By Chang Ping, published: October 1, 2015 “Why would the results of a poll conducted by a neutral, respected polling organization tally so closely with the propaganda of a totalitarian government?”   Can it be that 92.8% of Chinese poll respondents are truly satisfied with the Chinese central government, and that among these, 37.6% are “extremely satisfied”? For over a decade, the Ash Center for Democratic Governance and Innovation at Harvard University’s John F. Kennedy School of Government, in collaboration with Horizon Research (零点调查公司) in Beijing, has been conducting polls on Chinese citizens’ attitudes toward their government. In the most recent poll, respondents’ satisfaction with the central government was at an all-time high. The New York Times described it as a “reliable” public opinion poll. […]


By Matthew Robertson and Yaxue Cao, published: July 27, 2015   On the heels of a nationally coordinated campaign of arrests and disappearances of rights lawyers in China, Party-run media have aggressively attacked, framed, and sought to defame the same lawyers in articles and news reports (here, here, and here). In one CCTV segment in particular, Wang Yu (王宇), one of China’s most prominent rights defenders, was portrayed as a menace to court order as she loudly remonstrated with bailiffs. Wang was, along with four other lawyers, attempting to defend three practitioners of Falun Gong, a spiritual practice that is heavily persecuted in China, in a court in Shenyang, Liaoning Province last April. On July 19, nine days after Wang Yu had been taken away […]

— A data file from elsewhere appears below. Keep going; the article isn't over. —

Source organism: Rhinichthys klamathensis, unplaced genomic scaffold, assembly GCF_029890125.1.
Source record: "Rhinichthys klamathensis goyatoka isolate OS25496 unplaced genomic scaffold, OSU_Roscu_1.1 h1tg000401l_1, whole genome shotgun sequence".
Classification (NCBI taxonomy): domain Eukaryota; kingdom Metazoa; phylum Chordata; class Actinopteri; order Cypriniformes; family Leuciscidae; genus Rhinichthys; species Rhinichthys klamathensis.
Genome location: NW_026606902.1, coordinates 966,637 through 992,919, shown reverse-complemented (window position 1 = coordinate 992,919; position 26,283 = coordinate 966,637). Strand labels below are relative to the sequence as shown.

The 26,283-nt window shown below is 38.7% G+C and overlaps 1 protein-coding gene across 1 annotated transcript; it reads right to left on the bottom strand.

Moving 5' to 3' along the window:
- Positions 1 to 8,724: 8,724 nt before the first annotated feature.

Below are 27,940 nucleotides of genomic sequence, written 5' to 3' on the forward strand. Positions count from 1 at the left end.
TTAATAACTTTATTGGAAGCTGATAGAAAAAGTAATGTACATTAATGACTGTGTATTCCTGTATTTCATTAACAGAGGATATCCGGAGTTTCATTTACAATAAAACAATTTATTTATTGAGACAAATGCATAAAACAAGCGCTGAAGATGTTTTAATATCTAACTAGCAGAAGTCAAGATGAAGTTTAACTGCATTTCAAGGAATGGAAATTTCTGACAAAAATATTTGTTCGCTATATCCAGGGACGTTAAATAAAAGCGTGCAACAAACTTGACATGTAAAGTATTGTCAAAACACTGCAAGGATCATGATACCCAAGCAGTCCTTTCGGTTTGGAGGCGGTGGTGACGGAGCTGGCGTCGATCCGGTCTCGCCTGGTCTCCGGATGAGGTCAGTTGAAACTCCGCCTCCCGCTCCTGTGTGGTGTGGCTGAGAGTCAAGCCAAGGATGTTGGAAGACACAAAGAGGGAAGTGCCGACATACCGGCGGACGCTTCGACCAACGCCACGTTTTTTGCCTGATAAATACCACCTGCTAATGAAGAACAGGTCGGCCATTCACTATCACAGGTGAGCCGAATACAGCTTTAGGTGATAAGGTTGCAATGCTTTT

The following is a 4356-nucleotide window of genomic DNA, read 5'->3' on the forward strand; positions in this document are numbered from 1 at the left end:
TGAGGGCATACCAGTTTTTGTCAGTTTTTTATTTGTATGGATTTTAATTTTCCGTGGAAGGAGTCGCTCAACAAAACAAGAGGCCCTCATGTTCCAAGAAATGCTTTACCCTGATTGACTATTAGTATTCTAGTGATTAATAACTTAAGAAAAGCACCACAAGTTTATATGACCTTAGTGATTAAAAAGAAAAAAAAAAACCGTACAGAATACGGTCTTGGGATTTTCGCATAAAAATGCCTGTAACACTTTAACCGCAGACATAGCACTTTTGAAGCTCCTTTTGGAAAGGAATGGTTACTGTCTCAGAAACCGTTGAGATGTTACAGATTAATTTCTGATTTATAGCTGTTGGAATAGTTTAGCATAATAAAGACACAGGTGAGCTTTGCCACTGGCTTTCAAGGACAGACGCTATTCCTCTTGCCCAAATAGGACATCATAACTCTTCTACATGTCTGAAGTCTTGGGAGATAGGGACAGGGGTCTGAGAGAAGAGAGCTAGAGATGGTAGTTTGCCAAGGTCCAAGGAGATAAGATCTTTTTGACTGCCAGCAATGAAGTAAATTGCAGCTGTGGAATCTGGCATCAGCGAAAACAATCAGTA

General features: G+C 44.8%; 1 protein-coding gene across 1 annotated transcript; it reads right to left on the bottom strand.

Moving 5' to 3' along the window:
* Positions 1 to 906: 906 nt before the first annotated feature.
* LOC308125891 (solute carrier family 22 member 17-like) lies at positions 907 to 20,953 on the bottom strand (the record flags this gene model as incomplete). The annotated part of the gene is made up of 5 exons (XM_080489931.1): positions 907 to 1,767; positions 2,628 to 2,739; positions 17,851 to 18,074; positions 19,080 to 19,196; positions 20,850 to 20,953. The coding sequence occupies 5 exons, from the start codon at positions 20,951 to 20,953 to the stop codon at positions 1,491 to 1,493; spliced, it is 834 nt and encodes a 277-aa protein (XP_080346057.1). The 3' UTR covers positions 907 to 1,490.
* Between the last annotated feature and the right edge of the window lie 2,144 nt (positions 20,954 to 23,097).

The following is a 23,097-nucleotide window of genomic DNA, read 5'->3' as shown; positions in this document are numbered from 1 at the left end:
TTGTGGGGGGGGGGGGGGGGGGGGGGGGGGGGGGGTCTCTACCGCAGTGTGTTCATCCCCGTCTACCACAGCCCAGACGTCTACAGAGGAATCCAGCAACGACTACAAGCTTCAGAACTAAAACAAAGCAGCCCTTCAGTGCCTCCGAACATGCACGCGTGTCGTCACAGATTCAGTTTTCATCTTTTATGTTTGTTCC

By Chang Ping, published: September 4, 2014   The U. S. National Bureau of Economic Research (NBER) recently issued a report titled Curriculum and Ideology which stated that the Chinese Communist government’s ideological education was startlingly effective: the textbooks for the course “ideology and politics” used since the 2004 curriculum reform have shaped students’ ideas and minds more effectively. This NBER report destroyed many people’s illusions. Internationally, one of the common arguments used to justify the Chinese Communists’ brainwashing in education is that even though the Chinese Communists impose relentless internet censorship, in comparison to the past, the internet provides a wealth of information to China’s internet users. For example, not long ago, Frank Sieren, a commentator for the Deutsche Welle, questioned publicly, in his […]